This may seem to be an unusual blog topic coming from a person who makes his living on the basis of crimes being committed, but as well as being a criminal lawyer I also care about my family and friends and my community in general. I can't disconnect from them, because of the job I do.
In mid-February, the Australian Bureau of Statistics released figures stating that the number of physical assaults in Australia had jumped a whopping 44 per cent in one year to 2.2 million assaults.
2.2 million!! That should have been the lead story on every news bulletin across the land.
Now one in every 30 odd Australians over the age of 15 years was the victim of a physical assault in the last year.
On anyone's scale those are extraordinary figures and suggests a society akin to medieval England or the wild west of the US in its heyday, not modern Australia.
So what do we attribute these eye-widening numbers to?
I can only offer an opinion based on my criminal law practice and although there are no doubt many factors that contribute to those figures, the greatest contributing factor I believe is alcohol.
I would say about 75 per cent or even more of my criminal practice is dealing with defendants where alcohol has been a significant factor in them committing a crime.
Whether it is defendants jumping in their car and driving after drinking, people getting into pub fights after drinking, people damaging property on the way home drunk, people at home drunk assaulting their partner or family members, someone drunk trying to sexually assault someone, etc. I just see alcohol as a recurring factor time and time again.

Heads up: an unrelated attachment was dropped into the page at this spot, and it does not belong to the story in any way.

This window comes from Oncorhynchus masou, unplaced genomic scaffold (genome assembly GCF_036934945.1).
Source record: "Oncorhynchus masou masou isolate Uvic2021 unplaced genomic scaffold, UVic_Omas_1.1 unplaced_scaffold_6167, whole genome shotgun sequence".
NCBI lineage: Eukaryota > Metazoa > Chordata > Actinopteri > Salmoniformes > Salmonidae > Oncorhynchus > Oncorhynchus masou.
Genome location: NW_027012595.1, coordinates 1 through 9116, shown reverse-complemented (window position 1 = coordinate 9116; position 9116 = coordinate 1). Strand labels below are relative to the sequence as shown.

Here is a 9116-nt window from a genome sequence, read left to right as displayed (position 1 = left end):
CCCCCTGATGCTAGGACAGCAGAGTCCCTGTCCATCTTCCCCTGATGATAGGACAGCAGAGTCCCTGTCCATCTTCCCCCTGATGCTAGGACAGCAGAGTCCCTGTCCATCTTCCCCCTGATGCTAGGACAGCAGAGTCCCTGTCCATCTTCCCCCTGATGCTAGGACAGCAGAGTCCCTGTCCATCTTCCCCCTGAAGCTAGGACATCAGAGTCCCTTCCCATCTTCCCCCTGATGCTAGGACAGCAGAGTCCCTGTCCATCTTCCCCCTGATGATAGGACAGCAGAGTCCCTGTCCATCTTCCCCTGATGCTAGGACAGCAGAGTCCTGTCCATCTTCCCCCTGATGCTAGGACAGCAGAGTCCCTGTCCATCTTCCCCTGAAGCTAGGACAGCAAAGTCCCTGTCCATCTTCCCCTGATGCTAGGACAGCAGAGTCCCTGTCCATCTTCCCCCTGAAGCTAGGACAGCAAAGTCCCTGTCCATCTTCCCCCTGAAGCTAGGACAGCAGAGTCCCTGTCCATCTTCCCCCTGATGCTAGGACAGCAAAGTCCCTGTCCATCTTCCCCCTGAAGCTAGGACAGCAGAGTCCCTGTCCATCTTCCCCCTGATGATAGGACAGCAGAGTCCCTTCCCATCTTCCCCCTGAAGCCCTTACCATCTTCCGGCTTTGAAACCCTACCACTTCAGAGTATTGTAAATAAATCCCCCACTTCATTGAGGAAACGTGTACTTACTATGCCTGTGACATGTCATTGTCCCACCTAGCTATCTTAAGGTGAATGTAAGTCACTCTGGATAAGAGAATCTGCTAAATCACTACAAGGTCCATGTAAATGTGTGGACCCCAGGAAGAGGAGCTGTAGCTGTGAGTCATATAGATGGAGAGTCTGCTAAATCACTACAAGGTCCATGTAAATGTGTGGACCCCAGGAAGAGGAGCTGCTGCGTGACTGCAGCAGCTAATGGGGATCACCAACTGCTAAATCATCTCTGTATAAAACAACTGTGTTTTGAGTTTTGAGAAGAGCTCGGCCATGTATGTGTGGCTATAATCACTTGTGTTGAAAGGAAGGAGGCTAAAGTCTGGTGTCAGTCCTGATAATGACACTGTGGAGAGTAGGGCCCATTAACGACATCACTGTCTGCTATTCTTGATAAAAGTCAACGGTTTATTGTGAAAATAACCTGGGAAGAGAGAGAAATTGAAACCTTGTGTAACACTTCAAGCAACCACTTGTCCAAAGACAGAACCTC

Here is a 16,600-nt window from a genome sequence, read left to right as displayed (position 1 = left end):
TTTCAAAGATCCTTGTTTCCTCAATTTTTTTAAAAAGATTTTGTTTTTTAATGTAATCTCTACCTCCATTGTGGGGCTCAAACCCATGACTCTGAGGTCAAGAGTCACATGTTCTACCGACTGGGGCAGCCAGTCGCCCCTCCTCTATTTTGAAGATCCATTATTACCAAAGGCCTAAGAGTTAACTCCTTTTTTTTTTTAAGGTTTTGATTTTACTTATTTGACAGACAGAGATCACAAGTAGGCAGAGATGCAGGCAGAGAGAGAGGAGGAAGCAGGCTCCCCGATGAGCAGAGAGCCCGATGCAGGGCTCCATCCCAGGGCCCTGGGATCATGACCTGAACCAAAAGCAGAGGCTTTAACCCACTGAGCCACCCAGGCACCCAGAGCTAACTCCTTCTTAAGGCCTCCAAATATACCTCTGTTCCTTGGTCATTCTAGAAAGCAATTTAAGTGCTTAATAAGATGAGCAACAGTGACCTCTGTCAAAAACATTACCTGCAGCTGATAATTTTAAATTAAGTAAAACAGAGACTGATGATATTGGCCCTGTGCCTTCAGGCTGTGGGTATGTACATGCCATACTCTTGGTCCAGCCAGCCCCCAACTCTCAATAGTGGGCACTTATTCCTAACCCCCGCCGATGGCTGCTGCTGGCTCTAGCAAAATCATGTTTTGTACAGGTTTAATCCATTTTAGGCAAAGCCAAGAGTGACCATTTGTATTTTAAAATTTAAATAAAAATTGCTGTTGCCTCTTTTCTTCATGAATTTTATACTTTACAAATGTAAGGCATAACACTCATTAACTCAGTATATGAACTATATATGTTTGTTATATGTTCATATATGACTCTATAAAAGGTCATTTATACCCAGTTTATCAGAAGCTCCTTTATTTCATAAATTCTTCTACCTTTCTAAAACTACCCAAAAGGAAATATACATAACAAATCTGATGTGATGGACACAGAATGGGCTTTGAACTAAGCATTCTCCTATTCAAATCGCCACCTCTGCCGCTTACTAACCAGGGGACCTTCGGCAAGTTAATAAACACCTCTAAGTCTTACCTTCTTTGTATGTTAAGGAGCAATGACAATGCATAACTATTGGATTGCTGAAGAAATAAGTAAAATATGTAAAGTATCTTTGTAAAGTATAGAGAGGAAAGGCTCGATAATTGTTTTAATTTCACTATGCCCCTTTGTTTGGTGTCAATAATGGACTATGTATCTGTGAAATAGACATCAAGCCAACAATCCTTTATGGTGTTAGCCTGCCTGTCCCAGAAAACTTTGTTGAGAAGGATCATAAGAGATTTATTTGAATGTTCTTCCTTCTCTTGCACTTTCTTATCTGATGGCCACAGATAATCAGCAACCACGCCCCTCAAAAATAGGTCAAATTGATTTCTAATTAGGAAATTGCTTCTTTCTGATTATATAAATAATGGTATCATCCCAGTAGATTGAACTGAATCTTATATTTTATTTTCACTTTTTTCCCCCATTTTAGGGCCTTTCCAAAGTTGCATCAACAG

Alcohol is becoming more and more readily available in our society. More outlets to purchase from, more alcohol super marts, more venues serving alcohol and opening longer and longer hours, the alcohol is becoming cheaper and cheaper and there are more choices of alcoholic beverage, especially for young people starting out.
The days of having to acquire a taste for beer, wine or spirits is long gone. These days you can get an alcoholic drink that tastes like Coke, Fanta, orange juice or a chocolate milkshake.
Now I am no wowser, I drink casually and like most Australians behave appropriately when doing so. But a lot of people can't and a lot of people don't.
I see in my practice everyday, honest, hardworking Australians who would normally never act anti-socially, yet they come to me for help having been charged by the police after making a ‘‘brain snap’’ decision whilst under the influence of alcohol.
I don’t believe these assault figures will decrease until we have governments in power willing to say ‘‘hey, the cost of the increased prevalence of alcohol to individuals, families, our community and our society far outweigh the taxes raised or lobby groups appeased’’.
I'd be interested to know what my readers think of my reasoning for the extraordinary assault numbers.
Am I way off the mark blaming alcohol? Do you have a different reason for the massive rise in recent years?
Craig Borg, Borg Lawyers: www.borglawyers.com.au; firstname.lastname@example.org; 1800800300
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